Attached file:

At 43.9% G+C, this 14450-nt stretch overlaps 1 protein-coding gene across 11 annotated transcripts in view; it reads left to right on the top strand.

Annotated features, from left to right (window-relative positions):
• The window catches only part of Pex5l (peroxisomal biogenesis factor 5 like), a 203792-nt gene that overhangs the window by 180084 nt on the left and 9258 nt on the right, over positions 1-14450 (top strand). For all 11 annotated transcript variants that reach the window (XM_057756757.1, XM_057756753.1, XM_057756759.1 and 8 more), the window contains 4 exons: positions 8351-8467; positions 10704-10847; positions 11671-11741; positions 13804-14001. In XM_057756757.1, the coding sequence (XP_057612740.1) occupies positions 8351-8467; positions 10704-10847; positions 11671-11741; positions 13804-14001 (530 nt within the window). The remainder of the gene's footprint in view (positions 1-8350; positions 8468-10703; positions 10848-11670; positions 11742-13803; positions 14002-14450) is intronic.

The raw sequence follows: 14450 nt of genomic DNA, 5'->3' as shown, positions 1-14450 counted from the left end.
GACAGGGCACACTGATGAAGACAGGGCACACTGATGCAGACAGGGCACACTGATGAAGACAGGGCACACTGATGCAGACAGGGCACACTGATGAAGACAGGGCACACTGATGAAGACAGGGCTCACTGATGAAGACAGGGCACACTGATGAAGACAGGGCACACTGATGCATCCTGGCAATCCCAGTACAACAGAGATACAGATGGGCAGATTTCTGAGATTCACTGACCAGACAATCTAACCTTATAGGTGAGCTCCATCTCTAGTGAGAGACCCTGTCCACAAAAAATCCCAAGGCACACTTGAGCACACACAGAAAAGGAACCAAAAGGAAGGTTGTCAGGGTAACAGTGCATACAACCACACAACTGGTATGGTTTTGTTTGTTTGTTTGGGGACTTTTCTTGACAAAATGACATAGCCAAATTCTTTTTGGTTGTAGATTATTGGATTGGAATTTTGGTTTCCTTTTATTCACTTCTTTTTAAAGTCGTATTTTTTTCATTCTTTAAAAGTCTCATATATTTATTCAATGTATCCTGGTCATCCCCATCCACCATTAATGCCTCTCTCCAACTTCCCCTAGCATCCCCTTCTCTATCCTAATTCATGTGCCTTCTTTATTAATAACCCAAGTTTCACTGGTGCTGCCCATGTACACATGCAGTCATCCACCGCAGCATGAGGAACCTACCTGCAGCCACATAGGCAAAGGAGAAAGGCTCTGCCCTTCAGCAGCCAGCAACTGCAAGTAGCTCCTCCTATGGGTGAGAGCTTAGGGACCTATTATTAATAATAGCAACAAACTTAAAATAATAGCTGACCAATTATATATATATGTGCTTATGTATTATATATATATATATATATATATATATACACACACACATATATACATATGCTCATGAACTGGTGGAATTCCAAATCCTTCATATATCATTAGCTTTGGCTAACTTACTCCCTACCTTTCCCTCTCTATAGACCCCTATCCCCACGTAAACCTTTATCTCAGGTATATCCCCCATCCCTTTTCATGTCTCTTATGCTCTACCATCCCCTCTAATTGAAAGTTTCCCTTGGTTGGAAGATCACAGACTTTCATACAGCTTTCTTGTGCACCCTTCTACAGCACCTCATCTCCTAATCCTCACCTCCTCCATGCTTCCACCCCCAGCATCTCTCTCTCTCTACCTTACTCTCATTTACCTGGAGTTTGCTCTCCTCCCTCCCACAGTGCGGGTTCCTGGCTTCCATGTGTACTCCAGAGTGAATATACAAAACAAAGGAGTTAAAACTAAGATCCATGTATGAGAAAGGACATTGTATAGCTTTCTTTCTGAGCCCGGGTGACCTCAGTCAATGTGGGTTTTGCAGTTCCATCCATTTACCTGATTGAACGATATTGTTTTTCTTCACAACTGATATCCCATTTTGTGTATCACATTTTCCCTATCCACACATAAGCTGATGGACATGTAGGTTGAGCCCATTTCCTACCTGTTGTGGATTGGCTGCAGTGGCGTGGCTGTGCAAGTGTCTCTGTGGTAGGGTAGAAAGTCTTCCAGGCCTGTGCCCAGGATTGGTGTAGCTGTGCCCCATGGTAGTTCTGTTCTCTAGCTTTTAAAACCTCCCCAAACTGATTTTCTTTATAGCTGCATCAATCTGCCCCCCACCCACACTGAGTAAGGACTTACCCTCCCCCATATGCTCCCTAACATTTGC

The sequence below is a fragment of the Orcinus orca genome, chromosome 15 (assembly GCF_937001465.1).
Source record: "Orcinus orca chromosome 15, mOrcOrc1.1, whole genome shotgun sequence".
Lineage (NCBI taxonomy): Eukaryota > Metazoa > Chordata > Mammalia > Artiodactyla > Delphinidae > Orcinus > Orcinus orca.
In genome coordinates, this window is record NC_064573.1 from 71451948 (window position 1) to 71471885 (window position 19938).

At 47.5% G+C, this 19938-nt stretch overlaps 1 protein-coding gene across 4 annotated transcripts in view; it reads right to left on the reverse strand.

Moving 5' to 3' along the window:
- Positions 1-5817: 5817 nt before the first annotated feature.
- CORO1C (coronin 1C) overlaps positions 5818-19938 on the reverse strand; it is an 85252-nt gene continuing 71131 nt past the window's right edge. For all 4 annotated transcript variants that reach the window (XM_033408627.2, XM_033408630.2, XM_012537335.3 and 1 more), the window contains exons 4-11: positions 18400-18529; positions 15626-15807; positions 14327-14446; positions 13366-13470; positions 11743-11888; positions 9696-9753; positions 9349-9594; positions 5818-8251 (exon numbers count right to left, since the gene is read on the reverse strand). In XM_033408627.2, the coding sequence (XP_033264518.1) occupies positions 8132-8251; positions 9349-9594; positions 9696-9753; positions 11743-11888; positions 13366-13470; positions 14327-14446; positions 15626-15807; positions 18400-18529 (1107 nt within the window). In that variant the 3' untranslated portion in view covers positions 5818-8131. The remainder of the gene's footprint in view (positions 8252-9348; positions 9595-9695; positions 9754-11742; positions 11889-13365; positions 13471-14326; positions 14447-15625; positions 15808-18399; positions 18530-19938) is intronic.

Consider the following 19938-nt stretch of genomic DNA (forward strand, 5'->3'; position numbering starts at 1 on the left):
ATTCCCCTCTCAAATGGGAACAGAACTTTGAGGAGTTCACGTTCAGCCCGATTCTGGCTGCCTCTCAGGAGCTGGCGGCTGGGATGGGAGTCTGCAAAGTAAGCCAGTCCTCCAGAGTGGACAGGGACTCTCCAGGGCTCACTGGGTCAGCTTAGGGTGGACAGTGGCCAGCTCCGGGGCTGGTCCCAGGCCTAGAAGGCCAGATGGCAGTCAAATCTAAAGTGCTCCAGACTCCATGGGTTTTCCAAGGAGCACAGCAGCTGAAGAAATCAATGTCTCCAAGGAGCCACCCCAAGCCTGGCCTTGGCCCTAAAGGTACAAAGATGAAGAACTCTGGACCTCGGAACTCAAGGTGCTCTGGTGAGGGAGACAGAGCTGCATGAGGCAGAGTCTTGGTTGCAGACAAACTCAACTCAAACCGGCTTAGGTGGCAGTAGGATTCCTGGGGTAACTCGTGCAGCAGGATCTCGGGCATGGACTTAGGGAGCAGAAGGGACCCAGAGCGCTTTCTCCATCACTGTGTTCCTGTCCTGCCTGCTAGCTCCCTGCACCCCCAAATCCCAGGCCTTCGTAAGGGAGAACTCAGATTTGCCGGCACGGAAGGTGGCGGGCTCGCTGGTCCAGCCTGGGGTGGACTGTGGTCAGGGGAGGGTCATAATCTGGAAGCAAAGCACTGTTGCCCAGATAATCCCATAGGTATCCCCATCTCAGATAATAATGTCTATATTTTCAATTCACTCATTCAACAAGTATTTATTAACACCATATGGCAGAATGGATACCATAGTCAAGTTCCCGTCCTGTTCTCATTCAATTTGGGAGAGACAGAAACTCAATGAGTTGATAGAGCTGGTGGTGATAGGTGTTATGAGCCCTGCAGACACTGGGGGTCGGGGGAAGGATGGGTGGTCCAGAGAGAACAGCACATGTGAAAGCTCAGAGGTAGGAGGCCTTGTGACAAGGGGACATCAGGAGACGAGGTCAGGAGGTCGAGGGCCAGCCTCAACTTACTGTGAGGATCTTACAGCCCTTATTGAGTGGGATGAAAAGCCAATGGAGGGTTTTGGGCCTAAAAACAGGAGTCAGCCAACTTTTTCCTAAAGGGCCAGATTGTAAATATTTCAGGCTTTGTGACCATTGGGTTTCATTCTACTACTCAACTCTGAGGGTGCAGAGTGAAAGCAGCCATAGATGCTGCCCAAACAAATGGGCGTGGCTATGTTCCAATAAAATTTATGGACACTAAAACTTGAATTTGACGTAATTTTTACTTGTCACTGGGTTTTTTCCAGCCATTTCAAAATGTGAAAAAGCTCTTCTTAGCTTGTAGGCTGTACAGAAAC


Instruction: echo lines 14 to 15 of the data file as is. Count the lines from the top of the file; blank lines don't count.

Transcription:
Consider the following 19938-nt stretch of genomic DNA (forward strand, 5'->3'; position numbering starts at 1 on the left):
ATTCCCCTCTCAAATGGGAACAGAACTTTGAGGAGTTCACGTTCAGCCCGATTCTGGCTGCCTCTCAGGAGCTGGCGGCTGGGATGGGAGTCTGCAAAGTAAGCCAGTCCTCCAGAGTGGACAGGGACTCTCCAGGGCTCACTGGGTCAGCTTAGGGTGGACAGTGGCCAGCTCCGGGGCTGGTCCCAGGCCTAGAAGGCCAGATGGCAGTCAAATCTAAAGTGCTCCAGACTCCATGGGTTTTCCAAGGAGCACAGCAGCTGAAGAAATCAATGTCTCCAAGGAGCCACCCCAAGCCTGGCCTTGGCCCTAAAGGTACAAAGATGAAGAACTCTGGACCTCGGAACTCAAGGTGCTCTGGTGAGGGAGACAGAGCTGCATGAGGCAGAGTCTTGGTTGCAGACAAACTCAACTCAAACCGGCTTAGGTGGCAGTAGGATTCCTGGGGTAACTCGTGCAGCAGGATCTCGGGCATGGACTTAGGGAGCAGAAGGGACCCAGAGCGCTTTCTCCATCACTGTGTTCCTGTCCTGCCTGCTAGCTCCCTGCACCCCCAAATCCCAGGCCTTCGTAAGGGAGAACTCAGATTTGCCGGCACGGAAGGTGGCGGGCTCGCTGGTCCAGCCTGGGGTGGACTGTGGTCAGGGGAGGGTCATAATCTGGAAGCAAAGCACTGTTGCCCAGATAATCCCATAGGTATCCCCATCTCAGATAATAATGTCTATATTTTCAATTCACTCATTCAACAAGTATTTATTAACACCATATGGCAGAATGGATACCATAGTCAAGTTCCCGTCCTGTTCTCATTCAATTTGGGAGAGACAGAAACTCAATGAGTTGATAGAGCTGGTGGTGATAGGTGTTATGAGCCCTGCAGACACTGGGGGTCGGGGGAAGGATGGGTGGTCCAGAGAGAACAGCACATGTGAAAGCTCAGAGGTAGGAGGCCTTGTGACAAGGGGACATCAGGAGACGAGGTCAGGAGGTCGAGGGCCAGCCTCAACTTACTGTGAGGATCTTACAGCCCTTATTGAGTGGGATGAAAAGCCAATGGAGGGTTTTGGGCCTAAAAACAGGAGTCAGCCAACTTTTTCCTAAAGGGCCAGATTGTAAATATTTCAGGCTTTGTGACCATTGGGTTTCATTCTACTACTCAACTCTGAGGGTGCAGAGTGAAAGCAGCCATAGATGCTGCCCAAACAAATGGGCGTGGCTATGTTCCAATAAAATTTATGGACACTAAAACTTGAATTTGACGTAATTTTTACTTGTCACTGGGTTTTTTCCAGCCATTTCAAAATGTGAAAAAGCTCTTCTTAGCTTGTAGGCTGTACAGAAAC